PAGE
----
Cross-posted at Principals in Training
This video is the product of two students (Ben Enbom and John Hassen) at my school, Sir Francis Drake High School. The ONLY thing I did was give them the driving question. We collaborated on this project – well, it’s more like I mooched off of their artistry and passion for film. I didn’t follow them around, I didn’t pick the people they interviewed, I didn’t review the final edit. We talked ahead of time about my general ideas for this week’s chat and I trusted them to do the right thing. And guess what? They did the right thing. Why am I so un-surprised? I see kids doing the right thing all the time – they just want more opportunities to make meaningful contributions to the mini-verses of our schools…and beyond.
I’ve thought this question over for years – long before I stepped into my “authority/boss” role as assistant principal: while education certainly is a service we provide, the best classes I’ve been a part of (as a teacher, as an observer) feel like startups – everyone working shoulder-to-shoulder to create something unique. It got me thinking: do we really want to continue a model where we TELL kids what to do and how to do it, or do we shoulder-up as co-workers? If we want them to be college/life/universe ready when they depart our (high school) shores, shouldn’t we give them the chance to ACTUALLY have a say in how those four years go?
My CHALLENGE to you: invite your students to our chat. Have them make videos about the ideas we discuss and post them to the chat. You know what ingredient has been missing for so long in the work I’ve done alongside my adult colleagues for 16 years? Students in the room, giving us their perspective, ideas, expertise. Students putting their hand in the huddle when it’s decision-making time. We can turn that around – but what will that involve? What will we have to change, give up, leave behind?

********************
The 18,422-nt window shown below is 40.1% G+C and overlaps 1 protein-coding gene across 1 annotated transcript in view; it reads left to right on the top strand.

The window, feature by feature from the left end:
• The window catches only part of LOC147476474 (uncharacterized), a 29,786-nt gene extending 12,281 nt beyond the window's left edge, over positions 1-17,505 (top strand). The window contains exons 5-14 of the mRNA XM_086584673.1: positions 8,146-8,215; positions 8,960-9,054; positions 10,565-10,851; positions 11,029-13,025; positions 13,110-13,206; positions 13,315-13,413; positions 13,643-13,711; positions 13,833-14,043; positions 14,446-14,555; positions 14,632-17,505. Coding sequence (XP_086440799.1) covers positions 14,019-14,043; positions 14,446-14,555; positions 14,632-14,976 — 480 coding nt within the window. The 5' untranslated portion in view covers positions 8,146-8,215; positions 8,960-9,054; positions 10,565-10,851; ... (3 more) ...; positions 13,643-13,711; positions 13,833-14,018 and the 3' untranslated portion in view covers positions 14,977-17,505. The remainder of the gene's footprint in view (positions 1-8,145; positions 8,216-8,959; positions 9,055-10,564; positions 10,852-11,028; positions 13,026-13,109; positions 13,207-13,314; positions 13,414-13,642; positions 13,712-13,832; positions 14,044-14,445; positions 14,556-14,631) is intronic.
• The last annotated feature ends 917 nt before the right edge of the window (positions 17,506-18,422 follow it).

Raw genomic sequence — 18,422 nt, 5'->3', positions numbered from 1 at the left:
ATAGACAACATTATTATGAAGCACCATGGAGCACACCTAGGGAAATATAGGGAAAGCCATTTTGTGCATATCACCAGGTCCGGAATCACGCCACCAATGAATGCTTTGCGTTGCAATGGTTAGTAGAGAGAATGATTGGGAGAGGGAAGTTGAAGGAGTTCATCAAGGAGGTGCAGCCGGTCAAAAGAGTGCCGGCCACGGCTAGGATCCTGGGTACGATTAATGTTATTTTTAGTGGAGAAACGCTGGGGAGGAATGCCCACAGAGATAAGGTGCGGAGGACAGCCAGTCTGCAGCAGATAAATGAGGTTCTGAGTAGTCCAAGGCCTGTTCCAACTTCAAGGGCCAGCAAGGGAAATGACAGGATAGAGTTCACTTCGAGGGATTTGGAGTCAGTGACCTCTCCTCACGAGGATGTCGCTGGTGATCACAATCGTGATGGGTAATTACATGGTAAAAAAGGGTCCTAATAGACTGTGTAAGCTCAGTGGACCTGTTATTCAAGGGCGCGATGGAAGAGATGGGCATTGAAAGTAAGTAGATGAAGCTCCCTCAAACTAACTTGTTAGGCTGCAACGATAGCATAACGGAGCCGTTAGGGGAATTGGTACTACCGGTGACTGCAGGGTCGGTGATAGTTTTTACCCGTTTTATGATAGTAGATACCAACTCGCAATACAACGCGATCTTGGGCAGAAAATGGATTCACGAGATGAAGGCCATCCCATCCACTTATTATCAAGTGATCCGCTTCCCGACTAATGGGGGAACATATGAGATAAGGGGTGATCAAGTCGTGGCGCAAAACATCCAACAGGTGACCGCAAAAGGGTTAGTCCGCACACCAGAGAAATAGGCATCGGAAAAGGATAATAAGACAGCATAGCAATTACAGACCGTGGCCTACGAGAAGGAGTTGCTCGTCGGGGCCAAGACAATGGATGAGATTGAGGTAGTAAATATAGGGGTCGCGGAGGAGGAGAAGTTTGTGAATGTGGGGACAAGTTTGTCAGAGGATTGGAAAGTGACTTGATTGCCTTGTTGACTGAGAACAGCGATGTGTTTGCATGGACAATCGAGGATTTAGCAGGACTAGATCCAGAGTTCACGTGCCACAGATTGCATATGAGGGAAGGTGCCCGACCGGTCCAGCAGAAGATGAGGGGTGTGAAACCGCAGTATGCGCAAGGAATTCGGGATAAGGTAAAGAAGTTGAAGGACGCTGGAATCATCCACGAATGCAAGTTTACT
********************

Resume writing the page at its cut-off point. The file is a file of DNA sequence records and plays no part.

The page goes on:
I look forward to our time together starting Monday. Massive UPS to David and Catina for leading off with two tremendous weeks of learning and connecting. Here are the first few questions to start mulling over:
Q1: Being co-workers implies mutual trust/respect: talk about your school culture through the lens of St/adult relationships: strengths & areas 4 growth.
Q2: Are YOU satisfied with the role your students play (or, if you are a student, YOUR role) in how your school operates? Is the level of engagement where it should be? Explain why/why not.
Q3: Do you think students need more of a say/voice in HOW your school operates? In how your class operates? Why/why not?
Q4: Talk about PD at your school: are Ss ever involved in meetings? In planning sessions? In debriefing how “the work” is going?
Q5: What needs to change in schools/classrooms for students to see themselves as our co-workers? What do we have to give up?